EXCEL award winner John H. Johnson communicates success.
John H. Johnson rose from the welfare rolls of the city of Chicago to become the only black man listed on Forbes' list of America's 400 wealthiest people. He is owner and publisher of Ebony magazine, with a circulation of 1.3 million, the largest black-oriented publication in the world. His publishing empire also includes books and two other magazines, Jet and EM (Ebony Man). He engages in other businesses as well, including Fashion Fair Cosmetics; Supreme Beauty Products; Radio Stations WJPC-AM, Chicago; WLNR-FM, Chicago-Lansing; WLOU-AM, Louisville; and Ebony/Jet Showcase television program. He is chairman and chief executive officer of Supreme Life Insurance Company, where he began his career as an office boy. He has been an advisor to world leaders, and serves on the boards of many business corporations and is a contributor and participant in various philanthropic, civic and cultural activities. His honors and awards are numerous, and he has been granted honorary doctoral degrees from 20 colleges and universities.
Johnson is this year's winner of IABC's Excellence in Communication Award, the highest given to a nonmember. The EXCEL award is bestowed on business leaders, frequently CEOs, who have developed and used communication techniques to help their organizations achieve their goals in an exemplary manner.
CW: Obviously, you are a success as a communicator. How did you develop your communication skills? Did you use "communication" as a specific method of obtaining success, or does it come so naturally to you, that you unconsciously incorporate it as a part of your overall strategy?
JHJ: My management style is based on the art of communication. For communication is an art, not a science. It is an emotion, not a statistic. And the best communicators know instinctively that to communicate effectively you must bypass intellectual centers and tap into the deepest fears, hopes and emotions of your audience.
I'm a hands-on, hands-in, hands-wrapped-around manager, and I believe it's impossible to separate good management from good communication.
Almost all of my time at Johnson Publishing Company is spent communicating with senior managers who are expected to transmit my messages to the employees in their divisions. All day long, from nine to five, executives and senior employees come to my office with details, reports and communication problems. I tell them if there's a problem they can't solve to bring it to me, and I'll solve it. That's my job. Everything in the company is supposed to be done by somebody else. The only job I have at Johnson Publishing Company is to tell other people how to do their jobs. My job, in other words, is teaching, training, selling, persuading--communicating, as I indicated in my new book, "Succeeding Against the Odds." And I believe it's impossible to separate good management from good communication. For the best manager is the best communicator.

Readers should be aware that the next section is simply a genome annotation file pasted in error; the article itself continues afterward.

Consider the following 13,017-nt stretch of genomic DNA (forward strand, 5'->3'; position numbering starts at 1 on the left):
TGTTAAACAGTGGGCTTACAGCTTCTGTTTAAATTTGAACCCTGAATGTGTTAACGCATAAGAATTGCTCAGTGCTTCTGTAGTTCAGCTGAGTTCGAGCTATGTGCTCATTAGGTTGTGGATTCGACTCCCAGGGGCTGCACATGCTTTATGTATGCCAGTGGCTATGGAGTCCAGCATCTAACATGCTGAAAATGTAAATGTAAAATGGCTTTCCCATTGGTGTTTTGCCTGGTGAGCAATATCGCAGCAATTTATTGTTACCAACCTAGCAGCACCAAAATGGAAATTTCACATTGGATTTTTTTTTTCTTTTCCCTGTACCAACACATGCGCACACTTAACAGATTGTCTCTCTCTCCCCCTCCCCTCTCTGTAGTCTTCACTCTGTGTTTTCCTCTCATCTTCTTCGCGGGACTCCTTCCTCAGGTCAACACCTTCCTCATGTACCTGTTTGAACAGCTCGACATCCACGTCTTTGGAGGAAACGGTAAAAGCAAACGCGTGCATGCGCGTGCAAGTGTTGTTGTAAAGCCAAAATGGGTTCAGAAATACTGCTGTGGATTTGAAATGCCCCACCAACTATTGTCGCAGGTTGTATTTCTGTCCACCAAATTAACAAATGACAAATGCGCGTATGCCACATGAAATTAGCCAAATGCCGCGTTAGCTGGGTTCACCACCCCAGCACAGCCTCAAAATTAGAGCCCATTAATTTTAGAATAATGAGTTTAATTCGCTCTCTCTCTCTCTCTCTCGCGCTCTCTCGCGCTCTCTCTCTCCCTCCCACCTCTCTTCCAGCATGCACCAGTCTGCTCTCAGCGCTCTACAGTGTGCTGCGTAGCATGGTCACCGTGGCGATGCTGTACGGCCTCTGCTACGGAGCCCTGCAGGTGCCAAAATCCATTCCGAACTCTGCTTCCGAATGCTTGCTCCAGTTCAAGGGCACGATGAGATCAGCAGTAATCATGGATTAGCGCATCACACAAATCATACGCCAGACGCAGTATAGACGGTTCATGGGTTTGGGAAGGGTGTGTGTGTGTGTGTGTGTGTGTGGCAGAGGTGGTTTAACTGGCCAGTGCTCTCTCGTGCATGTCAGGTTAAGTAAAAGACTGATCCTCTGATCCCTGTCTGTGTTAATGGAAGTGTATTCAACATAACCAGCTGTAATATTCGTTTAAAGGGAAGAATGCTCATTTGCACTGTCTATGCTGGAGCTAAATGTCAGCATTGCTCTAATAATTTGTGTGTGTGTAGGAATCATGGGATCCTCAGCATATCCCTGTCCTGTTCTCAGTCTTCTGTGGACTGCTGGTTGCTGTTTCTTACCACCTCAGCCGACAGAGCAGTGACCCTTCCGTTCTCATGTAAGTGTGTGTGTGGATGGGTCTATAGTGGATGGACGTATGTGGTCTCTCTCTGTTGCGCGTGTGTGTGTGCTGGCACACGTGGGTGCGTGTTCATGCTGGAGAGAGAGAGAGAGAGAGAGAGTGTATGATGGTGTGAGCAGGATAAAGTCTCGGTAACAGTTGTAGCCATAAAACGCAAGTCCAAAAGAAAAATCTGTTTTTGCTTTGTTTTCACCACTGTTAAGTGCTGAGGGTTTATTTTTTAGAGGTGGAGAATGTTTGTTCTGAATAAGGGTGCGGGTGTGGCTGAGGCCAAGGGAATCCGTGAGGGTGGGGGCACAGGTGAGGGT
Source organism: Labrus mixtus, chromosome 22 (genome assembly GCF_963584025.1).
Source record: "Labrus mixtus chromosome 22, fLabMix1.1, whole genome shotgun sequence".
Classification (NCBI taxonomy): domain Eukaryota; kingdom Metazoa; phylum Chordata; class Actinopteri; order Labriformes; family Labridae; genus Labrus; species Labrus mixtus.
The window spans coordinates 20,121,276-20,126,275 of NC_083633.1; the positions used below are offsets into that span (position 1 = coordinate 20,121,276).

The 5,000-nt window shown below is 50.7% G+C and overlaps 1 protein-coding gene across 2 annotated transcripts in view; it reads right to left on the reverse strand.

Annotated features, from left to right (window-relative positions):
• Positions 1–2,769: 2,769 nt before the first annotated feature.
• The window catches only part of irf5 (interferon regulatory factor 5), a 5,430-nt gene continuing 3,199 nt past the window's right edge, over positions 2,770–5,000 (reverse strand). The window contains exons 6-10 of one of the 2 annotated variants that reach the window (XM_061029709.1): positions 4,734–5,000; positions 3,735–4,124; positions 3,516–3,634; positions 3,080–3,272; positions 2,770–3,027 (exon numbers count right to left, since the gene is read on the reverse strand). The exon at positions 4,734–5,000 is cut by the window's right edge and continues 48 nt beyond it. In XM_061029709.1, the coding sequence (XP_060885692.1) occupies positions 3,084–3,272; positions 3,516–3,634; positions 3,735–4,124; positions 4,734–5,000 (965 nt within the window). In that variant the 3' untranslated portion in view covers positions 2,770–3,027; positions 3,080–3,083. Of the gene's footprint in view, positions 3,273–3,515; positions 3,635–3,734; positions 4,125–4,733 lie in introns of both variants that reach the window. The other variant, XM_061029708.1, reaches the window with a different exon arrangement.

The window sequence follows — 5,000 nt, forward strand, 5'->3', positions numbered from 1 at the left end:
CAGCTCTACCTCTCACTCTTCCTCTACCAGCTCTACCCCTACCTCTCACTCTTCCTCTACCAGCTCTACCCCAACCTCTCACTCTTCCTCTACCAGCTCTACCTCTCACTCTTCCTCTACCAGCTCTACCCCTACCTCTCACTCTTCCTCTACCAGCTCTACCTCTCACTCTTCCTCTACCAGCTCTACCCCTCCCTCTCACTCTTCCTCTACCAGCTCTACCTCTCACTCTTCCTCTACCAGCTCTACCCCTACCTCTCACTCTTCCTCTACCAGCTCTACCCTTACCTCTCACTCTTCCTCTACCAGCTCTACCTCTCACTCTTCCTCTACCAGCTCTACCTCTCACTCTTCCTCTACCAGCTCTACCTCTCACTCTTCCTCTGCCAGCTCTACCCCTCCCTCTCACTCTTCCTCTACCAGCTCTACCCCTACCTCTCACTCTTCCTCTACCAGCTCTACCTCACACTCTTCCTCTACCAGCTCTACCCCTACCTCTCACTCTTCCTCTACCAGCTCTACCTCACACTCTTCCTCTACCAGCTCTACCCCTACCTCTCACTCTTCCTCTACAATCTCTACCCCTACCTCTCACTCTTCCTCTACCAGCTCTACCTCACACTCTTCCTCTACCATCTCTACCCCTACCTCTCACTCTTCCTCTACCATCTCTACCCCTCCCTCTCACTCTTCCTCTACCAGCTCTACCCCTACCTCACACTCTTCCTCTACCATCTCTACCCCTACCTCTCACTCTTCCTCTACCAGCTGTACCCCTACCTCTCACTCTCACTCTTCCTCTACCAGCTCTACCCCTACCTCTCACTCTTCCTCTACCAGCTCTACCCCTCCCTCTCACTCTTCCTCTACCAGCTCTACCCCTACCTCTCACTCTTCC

I developed my communication skills as a technique of survival. I was born in poverty and spent two years on the welfare rolls, and I learned early that I had to communicate or die. And so I talked my way out of poverty--I communicated my way to the top.
As a high school student, I sharpened my communication skills by practicing conversations and selling approaches before a mirror in my room. Then I went to school and forced myself to stand up and communicate. My fellow students laughed at first but they soon started applauding because I was changing minds and influencing people.
During the same period, I read and re-read books on self-improvement, success and communication. The most important lesson I learned from these books is what I call "other focusing." This means, among other things, that if we want to communicate with employees, managers and even competitors we must ask ourselves not what we want but what they want.
This rule made me a millionaire. For the only way I got to where I am today was by persuading thousands of blacks and whites, some of whom were very prejudiced, that the only way they could get what they wanted was by helping me get what I wanted. All the law and prophecy of communication theory can be found in that formula.
CW: Have you encouraged or developed formal communication plans in any of your business ventures or activities?
JHJ: I spend almost all of my time creating and refining communication plans that will reach and sell advertisers, subscribers and corporate managers.
CW: How does your management style affect the way people communicate in your companies?
JHJ: My management style affects every employee in my publishing, cosmetics and insurance enterprises. I'm a one-on-one manager, and I expect my managers to be one-on-one managers.
CW: Do you think a formal communication program is more important for a publishing venture than another type of business (e.g. an insurance company)?